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There is a global move from individual to group housing of gestating sows. In the European Union, individual gestating stalls will be banned by 2013. Just like in other industrialized regions, these stalls have been the standard housing system for intensively kept sows from the 1960s onward in the Flemish region of Belgium. Because the socioeconomic consequences for the pig industry may be far-reaching and because farmer attitude may influence the realization of the hoped-for improvement in animal welfare in practice, we conducted a survey from 2003 until 2009 among representative samples of Flemish pig producers every 2 yr. The share of farms with group housing increased from 10.5% in 2003 to 29.8% in 2007, but then dropped to 24.6% in 2009. It appears that after 2005 users of old group housing systems in particular stopped farming. Because sow herd size increased more on farms with vs. without group housing and because the proportion of the herd that was group-housed also tended to increase between 2003 to 2009, the change to group housing took place faster when expressed at the level of the sow (from 9.1% in 2003 to 34.1% in 2009) instead of farm. The percentage of farmers planning to convert to group housing within 2 yr was 4.1% in 2003, and 6 to 7% thereafter. These were typically young farmers (P = 0.006) with a large sow herd (P <0.001) and with a likely successor (P = 0.03). Free access stalls were the most common group housing system (31% of farms, 37% of sows). Their popularity is expected to increase further at the expense of electronic feeding stations, ad libitum feeding, and stalls/troughs with manual feed delivery. User satisfaction was generally high but depended on whether or not all gestating sows were kept in group (P <0.001), the provisioning of environmental enrichment (P = 0.057), and the age (P = 0.012) and type (P = 0.016) of system. The main criteria for choosing a certain group housing system were the investment costs and sow health and welfare. The importance of economic reasons (P = 0.007) and type of labor (P = 0.043) decreased with the age of the system. In 2003 and 2005 the main reason for not having converted to group housing was that farmers would stop keeping sows by 2013. In 2007 and 2009 the reasons mainly concerned uncertainty about the future and maximally delaying the conversion. Belgium is one of the European Union countries where the pig industry is expected to undergo drastic changes during the few years remaining before the ban on individual housing.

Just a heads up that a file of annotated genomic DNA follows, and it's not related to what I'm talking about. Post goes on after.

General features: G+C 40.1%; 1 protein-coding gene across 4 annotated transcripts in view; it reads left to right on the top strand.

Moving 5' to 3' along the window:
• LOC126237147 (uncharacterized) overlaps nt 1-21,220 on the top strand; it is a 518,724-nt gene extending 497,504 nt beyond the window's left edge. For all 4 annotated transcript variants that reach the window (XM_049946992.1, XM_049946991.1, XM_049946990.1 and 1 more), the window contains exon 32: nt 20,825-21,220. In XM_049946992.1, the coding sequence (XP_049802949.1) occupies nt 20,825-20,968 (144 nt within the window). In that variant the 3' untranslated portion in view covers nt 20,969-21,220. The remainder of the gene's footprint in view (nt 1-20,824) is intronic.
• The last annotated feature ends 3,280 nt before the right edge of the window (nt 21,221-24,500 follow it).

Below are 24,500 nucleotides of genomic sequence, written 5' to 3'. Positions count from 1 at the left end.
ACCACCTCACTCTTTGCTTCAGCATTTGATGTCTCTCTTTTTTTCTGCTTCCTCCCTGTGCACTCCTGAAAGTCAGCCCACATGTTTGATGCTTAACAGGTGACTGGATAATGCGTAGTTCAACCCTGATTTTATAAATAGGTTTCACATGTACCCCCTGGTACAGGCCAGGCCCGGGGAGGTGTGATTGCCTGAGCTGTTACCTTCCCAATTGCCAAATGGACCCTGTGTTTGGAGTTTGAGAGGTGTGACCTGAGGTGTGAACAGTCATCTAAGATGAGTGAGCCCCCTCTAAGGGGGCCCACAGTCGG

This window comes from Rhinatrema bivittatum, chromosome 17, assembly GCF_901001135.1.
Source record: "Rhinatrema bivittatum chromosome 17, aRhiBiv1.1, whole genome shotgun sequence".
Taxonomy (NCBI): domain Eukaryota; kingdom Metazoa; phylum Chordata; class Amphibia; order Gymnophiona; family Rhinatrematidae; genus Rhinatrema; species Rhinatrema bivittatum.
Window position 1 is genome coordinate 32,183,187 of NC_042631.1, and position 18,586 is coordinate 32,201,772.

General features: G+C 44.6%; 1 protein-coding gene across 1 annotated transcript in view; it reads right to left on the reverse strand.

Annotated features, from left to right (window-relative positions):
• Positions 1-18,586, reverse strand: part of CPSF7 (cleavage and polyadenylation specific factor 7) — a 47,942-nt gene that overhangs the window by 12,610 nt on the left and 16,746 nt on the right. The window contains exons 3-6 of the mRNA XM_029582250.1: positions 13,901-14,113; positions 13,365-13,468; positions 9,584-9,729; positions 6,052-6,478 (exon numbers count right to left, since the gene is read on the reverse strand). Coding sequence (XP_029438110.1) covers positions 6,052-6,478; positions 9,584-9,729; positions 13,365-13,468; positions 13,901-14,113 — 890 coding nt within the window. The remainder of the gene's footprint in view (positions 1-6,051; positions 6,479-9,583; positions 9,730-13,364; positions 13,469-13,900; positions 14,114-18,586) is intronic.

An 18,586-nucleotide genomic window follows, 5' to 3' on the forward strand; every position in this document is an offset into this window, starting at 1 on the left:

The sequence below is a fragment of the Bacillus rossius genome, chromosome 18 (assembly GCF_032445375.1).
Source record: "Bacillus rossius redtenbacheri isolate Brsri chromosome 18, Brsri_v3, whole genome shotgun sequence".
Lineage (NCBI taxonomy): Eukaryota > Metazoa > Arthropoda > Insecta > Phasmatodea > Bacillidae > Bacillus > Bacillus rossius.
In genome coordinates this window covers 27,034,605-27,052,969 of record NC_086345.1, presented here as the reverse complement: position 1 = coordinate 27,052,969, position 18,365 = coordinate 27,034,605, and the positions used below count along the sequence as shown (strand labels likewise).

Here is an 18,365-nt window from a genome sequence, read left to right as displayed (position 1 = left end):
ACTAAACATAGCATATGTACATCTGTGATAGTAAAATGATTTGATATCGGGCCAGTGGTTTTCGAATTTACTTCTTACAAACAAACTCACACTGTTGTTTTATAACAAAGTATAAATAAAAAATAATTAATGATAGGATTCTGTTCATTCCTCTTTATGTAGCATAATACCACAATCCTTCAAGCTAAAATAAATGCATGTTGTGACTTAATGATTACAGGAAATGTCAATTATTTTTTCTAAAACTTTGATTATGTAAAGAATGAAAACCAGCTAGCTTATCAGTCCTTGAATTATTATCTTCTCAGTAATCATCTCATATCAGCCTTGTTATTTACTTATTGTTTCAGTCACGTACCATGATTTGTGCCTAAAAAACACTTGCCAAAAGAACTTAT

|Journal||Canadian Journal of Animal Science|
|Number of pages||11|
|Publication status||Published - 1-Mar-2011|
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- 1 Finished
ZEUKEN: Biennial survey: transition to group housing of sows
Tuyttens, F., Ampe, B. & Bos, E.
1/01/03 → 31/12/14